According to the Scheimpflug principle, corneal optical densitometry was assessed (backward light scatter) by an add-on corneal densitometry program to the customary software of the Pentacam Scheimpflug camera (Oculus Pentacam®; Oculus Optikgerate GmbH, Wetzlar, Germany). All measurements were conducted in a dim room preoperatively and at 3 6, and 12 months after the operation. They were repeated three times in all the patients. The program automatically located the corneal apex and the densitometry map. Then, a 12-mm-diameter area around the apex was displayed. For a more elaborate analysis, the corneal densitometry values were recorded in different corneal layers and for each concentric zone. According to the device software, the values of the corneal densitometry of the whole cornea were displayed for three layers based on the depth, the anterior layer (anterior 120 μm), the posterior layer (posterior 60 μm), and the central layer without a particular thickness (between the anterior and the posterior layers). In addition, the total densitometry values of a 12-mm diameter area were exhibited in four concentric zones: 0-2 mm, 2-6 mm, 6-10 mm, and 10-12 mm. The first three zones were included in the comparison between the groups [Figure 1].
Figure 1: A demonstration of corneal densitometry measurement in a keratoconus patient before the accelerated cross-linking (a) and after 6 months (b)

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Statistical analysis

Statistical analysis was performed using IBM Statistical Package for Social Science (SPSS) software (version 20.00, SPSS, Chicago, IL, USA). The normality of variables' distribution was tested using the Shapiro–Wilks test. A repeated-measures analysis of variance (ANOVA) test was used to analyze and compare the postoperative changes in each group at each time point. In addition, a one-way ANOVA test was used to compare the three groups. Furthermore, a linear regression test was used for correlation analyses between the best corrected visual acuity at each time point and the changes in the corneal haze after each protocol. A P < 0.05 was statistically significant.

  Results Top

Among 216 eyes subjected to CXL (94 in the S-CXL group, 50 in the TE-CXL group, and 72 in the A-CXL group), only 104 eyes fulfilled the inclusion criteria and were included in this study. The total included eyes were 104 of 53 patients with progressive KC. Group I included 41 eyes (21 patients), Group II included 29 eyes (15 patients), and Group III included 34 eyes (17 patients).

At the end of 1 year, the accelerated epithelial-off CXL (10 mW/cm2 for 9 min) appeared to have similar effects to the S-CXL on slowing the progression of KC in adults while the TE-CXL showed visual and topographic regression at 12 months to reach the preoperative values after an initial improvement. Apart from the corneal haze and densitometry, [Table 2] summarizes the statistical analysis of all estimated pre and postoperative parameters in the three groups.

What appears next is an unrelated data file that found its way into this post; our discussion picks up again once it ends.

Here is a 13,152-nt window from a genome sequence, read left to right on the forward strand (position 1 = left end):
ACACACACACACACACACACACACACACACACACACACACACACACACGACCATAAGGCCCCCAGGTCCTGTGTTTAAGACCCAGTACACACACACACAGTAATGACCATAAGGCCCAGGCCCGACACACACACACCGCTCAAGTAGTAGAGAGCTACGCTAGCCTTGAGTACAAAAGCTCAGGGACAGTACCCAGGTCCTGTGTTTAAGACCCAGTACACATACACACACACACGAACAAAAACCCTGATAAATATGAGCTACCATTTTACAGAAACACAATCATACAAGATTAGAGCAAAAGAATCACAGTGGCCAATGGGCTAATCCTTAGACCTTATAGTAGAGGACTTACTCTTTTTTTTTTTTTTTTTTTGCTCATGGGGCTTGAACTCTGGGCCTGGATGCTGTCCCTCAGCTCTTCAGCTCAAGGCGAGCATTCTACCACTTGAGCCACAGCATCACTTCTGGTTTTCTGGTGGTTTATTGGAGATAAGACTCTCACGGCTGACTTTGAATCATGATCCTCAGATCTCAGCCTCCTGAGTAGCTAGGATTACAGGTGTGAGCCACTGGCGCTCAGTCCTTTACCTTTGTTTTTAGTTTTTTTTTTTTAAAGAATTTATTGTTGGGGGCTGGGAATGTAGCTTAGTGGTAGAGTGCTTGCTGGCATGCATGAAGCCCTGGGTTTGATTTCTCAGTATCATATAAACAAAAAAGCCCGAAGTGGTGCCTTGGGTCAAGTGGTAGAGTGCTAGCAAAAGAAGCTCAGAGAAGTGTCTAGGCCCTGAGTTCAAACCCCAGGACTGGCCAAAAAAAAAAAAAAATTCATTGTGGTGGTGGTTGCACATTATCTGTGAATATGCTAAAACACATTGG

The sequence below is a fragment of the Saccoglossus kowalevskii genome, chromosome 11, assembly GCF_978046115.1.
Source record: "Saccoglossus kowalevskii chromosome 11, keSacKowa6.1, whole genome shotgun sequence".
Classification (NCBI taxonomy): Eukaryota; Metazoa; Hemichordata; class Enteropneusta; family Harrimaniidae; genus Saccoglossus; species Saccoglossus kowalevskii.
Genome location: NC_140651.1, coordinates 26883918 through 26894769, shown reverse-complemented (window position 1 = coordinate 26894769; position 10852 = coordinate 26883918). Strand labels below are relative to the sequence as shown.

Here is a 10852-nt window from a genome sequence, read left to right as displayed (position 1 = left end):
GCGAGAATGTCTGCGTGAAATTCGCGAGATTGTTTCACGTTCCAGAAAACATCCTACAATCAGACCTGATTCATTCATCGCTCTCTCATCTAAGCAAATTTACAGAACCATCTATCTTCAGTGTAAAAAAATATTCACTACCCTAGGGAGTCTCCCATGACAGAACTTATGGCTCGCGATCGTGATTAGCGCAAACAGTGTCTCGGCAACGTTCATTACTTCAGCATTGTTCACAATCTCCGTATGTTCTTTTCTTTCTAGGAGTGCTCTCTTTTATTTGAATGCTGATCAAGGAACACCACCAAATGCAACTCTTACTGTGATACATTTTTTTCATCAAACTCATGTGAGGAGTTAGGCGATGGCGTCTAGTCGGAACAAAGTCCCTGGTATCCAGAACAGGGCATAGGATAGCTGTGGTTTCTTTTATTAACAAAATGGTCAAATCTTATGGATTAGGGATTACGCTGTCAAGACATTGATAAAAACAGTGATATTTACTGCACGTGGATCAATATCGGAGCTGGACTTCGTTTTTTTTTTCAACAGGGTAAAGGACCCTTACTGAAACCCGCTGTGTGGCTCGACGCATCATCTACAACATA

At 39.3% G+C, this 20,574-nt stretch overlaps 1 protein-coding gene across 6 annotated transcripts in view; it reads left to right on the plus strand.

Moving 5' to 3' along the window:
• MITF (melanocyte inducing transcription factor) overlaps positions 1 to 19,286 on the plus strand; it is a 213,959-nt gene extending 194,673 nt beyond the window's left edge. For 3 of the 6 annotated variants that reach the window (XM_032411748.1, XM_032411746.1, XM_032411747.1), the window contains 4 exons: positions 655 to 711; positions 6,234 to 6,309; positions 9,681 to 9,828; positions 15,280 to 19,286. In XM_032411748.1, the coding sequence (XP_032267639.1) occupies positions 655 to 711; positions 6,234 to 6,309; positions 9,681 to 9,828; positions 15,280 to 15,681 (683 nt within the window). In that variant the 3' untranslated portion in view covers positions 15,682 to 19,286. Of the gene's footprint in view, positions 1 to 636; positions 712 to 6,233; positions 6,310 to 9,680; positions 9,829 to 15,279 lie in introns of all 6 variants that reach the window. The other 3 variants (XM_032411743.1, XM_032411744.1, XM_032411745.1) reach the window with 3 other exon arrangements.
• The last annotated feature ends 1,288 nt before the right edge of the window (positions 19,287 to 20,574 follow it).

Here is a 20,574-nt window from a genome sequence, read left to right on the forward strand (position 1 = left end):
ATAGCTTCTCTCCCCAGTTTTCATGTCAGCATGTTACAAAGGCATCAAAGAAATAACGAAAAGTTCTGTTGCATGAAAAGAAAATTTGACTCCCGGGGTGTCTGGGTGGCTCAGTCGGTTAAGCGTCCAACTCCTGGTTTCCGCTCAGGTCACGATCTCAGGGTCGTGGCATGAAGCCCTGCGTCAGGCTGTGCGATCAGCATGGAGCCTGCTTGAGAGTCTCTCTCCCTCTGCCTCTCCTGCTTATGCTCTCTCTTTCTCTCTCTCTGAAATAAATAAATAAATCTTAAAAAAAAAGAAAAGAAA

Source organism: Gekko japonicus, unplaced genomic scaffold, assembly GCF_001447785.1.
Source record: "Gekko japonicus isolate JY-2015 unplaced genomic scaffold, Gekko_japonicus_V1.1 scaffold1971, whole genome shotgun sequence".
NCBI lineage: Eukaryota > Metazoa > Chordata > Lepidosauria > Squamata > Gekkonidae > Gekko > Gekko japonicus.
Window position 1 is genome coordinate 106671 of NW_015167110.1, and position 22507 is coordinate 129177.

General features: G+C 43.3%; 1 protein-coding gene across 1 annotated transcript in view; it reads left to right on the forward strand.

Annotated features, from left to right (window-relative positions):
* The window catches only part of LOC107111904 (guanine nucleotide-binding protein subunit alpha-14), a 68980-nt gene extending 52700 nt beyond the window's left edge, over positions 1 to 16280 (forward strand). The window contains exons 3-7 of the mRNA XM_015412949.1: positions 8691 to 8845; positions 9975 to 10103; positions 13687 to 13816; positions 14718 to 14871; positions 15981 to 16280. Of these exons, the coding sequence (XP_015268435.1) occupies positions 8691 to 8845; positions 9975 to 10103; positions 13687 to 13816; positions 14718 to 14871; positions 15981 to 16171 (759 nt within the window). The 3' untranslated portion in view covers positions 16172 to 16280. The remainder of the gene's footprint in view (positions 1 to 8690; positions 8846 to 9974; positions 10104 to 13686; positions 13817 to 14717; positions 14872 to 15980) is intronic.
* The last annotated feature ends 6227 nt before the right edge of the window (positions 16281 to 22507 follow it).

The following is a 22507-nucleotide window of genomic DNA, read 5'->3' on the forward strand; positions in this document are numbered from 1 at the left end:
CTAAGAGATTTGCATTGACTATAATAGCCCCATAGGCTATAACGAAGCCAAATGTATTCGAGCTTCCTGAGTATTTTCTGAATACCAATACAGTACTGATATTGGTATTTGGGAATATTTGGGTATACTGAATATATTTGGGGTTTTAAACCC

Table 2: The mean pre and post cross-linking parameters in all studied groups and its P values

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The analysis of the mean values of subjective corneal haze demonstrated significant differences between the three groups (P < 0.0001) with better results in favor of Group II. [Figure 2] shows the changes in subjective corneal haze in the three groups at the follow-up time points.
Figure 2: Means of subjective corneal haze in the three groups at the follow-up time points

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During the early postoperative period (1–3 months) in Group I, the majority of the eyes (65.7%) had Grade 2 corneal haze, 20% of the eyes had Grade 3, and 14.3% had Grade 1. The corneal haze severity continued to improve until it reached somewhere near the preoperative value at 6 months with the majority having grade (0–0.5).

Three months postoperative in Group II, the majority of the eyes (74.1%) had Grade 1, (18.5%) of the eyes had Grade 2, and (7.4%) had Grade 3. By the 6th month, nearly all eyes showed clear corneas subjectively.

At the end of 6 months in Group III, about 67.5% of the eyes had Grade 2, 20% had Grade 1, and only 12.5% had Grade 3. At the end of 1 year, 82.5% of the eyes had Grade 0.5, 10% had Grade 1, and only 7.5% had Grade 3. [Figure 3] shows the slit-lamp biomicroscopic image of corneal haze in different two cases treated by the S-CXL and the A-CXL protocols.